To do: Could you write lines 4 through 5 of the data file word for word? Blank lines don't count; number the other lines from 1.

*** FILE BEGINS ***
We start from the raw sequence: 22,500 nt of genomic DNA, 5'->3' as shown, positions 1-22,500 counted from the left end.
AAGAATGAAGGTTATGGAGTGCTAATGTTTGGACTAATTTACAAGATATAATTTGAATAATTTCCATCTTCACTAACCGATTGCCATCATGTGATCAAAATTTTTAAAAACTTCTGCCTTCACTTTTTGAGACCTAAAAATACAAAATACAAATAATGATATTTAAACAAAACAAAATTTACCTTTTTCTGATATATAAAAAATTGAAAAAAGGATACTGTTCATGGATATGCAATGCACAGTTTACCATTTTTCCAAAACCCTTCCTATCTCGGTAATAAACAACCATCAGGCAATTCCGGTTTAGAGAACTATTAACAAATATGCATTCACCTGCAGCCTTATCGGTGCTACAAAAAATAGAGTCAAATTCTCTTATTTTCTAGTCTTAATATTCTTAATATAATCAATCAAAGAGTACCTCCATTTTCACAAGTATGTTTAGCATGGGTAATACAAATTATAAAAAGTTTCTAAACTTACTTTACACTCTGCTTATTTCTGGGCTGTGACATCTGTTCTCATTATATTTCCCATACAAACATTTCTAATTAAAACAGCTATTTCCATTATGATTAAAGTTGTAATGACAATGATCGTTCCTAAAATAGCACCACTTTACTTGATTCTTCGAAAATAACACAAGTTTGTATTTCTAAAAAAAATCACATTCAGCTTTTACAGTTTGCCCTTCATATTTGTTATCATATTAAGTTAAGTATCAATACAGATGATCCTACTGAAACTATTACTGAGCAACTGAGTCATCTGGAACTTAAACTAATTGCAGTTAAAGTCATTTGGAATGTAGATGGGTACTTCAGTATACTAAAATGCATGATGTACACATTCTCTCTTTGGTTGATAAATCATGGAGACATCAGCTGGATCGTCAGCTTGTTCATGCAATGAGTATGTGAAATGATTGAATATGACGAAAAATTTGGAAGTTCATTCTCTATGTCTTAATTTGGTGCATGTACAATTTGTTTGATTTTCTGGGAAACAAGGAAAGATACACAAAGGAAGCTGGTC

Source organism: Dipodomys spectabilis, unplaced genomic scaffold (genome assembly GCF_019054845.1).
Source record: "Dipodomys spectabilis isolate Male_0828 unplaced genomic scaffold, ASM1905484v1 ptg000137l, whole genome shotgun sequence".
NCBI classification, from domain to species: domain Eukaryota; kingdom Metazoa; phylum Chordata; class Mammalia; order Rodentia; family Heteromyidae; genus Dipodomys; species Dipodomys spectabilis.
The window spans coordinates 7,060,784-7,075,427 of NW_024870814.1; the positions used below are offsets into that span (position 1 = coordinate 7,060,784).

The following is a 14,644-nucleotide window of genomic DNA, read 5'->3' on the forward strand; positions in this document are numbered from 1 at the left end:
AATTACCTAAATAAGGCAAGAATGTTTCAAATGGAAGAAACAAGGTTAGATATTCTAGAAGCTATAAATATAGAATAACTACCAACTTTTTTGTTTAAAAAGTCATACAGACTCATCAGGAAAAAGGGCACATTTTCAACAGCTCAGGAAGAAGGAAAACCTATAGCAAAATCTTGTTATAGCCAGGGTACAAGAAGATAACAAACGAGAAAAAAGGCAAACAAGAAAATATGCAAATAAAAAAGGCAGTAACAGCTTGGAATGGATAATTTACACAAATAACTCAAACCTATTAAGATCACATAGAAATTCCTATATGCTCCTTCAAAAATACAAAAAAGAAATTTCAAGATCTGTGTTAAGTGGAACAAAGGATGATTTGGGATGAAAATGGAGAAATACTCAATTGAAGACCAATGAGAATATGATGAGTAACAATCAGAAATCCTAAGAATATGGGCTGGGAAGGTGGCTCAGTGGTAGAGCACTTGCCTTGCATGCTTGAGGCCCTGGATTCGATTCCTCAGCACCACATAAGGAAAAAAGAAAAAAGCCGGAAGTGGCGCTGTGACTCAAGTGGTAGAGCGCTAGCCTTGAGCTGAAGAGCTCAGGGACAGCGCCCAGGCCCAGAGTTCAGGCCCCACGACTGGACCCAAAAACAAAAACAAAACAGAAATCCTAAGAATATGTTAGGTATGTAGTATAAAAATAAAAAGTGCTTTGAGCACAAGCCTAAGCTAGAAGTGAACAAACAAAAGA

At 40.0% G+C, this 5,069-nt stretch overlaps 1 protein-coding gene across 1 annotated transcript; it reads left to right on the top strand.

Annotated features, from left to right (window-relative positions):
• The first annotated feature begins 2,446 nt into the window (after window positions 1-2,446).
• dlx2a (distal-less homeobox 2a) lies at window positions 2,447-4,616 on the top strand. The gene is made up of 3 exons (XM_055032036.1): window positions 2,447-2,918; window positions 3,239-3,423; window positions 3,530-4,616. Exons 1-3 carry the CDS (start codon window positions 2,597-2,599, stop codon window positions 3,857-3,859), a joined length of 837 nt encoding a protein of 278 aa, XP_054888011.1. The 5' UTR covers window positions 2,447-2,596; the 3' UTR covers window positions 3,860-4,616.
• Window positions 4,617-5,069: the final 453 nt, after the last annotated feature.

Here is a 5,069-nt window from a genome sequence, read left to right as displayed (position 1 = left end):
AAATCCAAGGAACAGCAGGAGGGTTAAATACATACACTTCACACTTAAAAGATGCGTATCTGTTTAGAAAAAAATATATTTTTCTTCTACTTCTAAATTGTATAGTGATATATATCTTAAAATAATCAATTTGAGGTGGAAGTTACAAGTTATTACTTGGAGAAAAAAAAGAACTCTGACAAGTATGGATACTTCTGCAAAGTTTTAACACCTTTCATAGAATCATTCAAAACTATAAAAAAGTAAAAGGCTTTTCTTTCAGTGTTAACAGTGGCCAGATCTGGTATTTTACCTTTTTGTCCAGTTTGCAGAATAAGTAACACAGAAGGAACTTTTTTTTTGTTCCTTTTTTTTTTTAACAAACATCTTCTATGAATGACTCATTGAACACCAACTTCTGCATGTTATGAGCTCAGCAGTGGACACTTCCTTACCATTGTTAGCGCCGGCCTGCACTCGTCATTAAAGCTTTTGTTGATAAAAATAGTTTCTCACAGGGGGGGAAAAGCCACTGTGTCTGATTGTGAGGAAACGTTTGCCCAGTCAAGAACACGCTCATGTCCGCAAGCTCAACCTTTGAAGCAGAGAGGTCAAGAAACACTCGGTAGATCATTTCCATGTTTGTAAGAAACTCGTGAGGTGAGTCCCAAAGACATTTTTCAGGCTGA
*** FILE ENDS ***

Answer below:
Source record: "Dipodomys spectabilis isolate Male_0828 unplaced genomic scaffold, ASM1905484v1 ptg000137l, whole genome shotgun sequence".
NCBI classification, from domain to species: domain Eukaryota; kingdom Metazoa; phylum Chordata; class Mammalia; order Rodentia; family Heteromyidae; genus Dipodomys; species Dipodomys spectabilis.